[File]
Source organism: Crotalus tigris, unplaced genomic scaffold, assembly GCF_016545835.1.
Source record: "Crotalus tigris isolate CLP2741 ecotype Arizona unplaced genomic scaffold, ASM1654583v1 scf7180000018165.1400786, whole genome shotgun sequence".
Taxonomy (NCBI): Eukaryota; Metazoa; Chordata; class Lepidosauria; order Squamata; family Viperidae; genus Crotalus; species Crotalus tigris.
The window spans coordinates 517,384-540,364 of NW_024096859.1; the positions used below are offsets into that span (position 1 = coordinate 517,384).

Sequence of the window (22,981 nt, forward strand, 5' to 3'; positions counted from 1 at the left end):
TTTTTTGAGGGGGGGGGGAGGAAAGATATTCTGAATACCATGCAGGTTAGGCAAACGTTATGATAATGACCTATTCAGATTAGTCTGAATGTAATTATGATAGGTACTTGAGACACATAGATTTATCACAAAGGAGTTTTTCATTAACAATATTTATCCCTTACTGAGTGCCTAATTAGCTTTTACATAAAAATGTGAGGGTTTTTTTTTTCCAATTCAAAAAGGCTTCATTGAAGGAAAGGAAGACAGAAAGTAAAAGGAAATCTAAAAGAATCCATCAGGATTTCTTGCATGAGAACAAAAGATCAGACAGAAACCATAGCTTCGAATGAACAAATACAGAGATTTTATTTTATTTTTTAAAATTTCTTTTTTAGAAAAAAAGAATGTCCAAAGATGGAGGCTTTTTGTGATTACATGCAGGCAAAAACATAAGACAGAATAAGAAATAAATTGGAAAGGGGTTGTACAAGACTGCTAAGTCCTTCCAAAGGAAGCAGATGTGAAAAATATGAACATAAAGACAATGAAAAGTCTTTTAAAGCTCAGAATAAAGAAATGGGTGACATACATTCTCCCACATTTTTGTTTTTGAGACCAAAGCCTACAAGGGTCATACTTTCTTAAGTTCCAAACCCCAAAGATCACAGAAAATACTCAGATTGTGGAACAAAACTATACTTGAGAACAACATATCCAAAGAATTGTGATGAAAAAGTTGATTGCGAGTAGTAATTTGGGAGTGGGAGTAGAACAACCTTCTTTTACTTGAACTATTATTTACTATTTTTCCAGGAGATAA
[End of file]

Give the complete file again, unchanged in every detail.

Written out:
Source organism: Crotalus tigris, unplaced genomic scaffold, assembly GCF_016545835.1.
Source record: "Crotalus tigris isolate CLP2741 ecotype Arizona unplaced genomic scaffold, ASM1654583v1 scf7180000018165.1400786, whole genome shotgun sequence".
Taxonomy (NCBI): Eukaryota; Metazoa; Chordata; class Lepidosauria; order Squamata; family Viperidae; genus Crotalus; species Crotalus tigris.
The window spans coordinates 517,384-540,364 of NW_024096859.1; the positions used below are offsets into that span (position 1 = coordinate 517,384).

Sequence of the window (22,981 nt, forward strand, 5' to 3'; positions counted from 1 at the left end):
TTTTTTGAGGGGGGGGGGAGGAAAGATATTCTGAATACCATGCAGGTTAGGCAAACGTTATGATAATGACCTATTCAGATTAGTCTGAATGTAATTATGATAGGTACTTGAGACACATAGATTTATCACAAAGGAGTTTTTCATTAACAATATTTATCCCTTACTGAGTGCCTAATTAGCTTTTACATAAAAATGTGAGGGTTTTTTTTTTCCAATTCAAAAAGGCTTCATTGAAGGAAAGGAAGACAGAAAGTAAAAGGAAATCTAAAAGAATCCATCAGGATTTCTTGCATGAGAACAAAAGATCAGACAGAAACCATAGCTTCGAATGAACAAATACAGAGATTTTATTTTATTTTTTAAAATTTCTTTTTTAGAAAAAAAGAATGTCCAAAGATGGAGGCTTTTTGTGATTACATGCAGGCAAAAACATAAGACAGAATAAGAAATAAATTGGAAAGGGGTTGTACAAGACTGCTAAGTCCTTCCAAAGGAAGCAGATGTGAAAAATATGAACATAAAGACAATGAAAAGTCTTTTAAAGCTCAGAATAAAGAAATGGGTGACATACATTCTCCCACATTTTTGTTTTTGAGACCAAAGCCTACAAGGGTCATACTTTCTTAAGTTCCAAACCCCAAAGATCACAGAAAATACTCAGATTGTGGAACAAAACTATACTTGAGAACAACATATCCAAAGAATTGTGATGAAAAAGTTGATTGCGAGTAGTAATTTGGGAGTGGGAGTAGAACAACCTTCTTTTACTTGAACTATTATTTACTATTTTTCCAGGAGATAA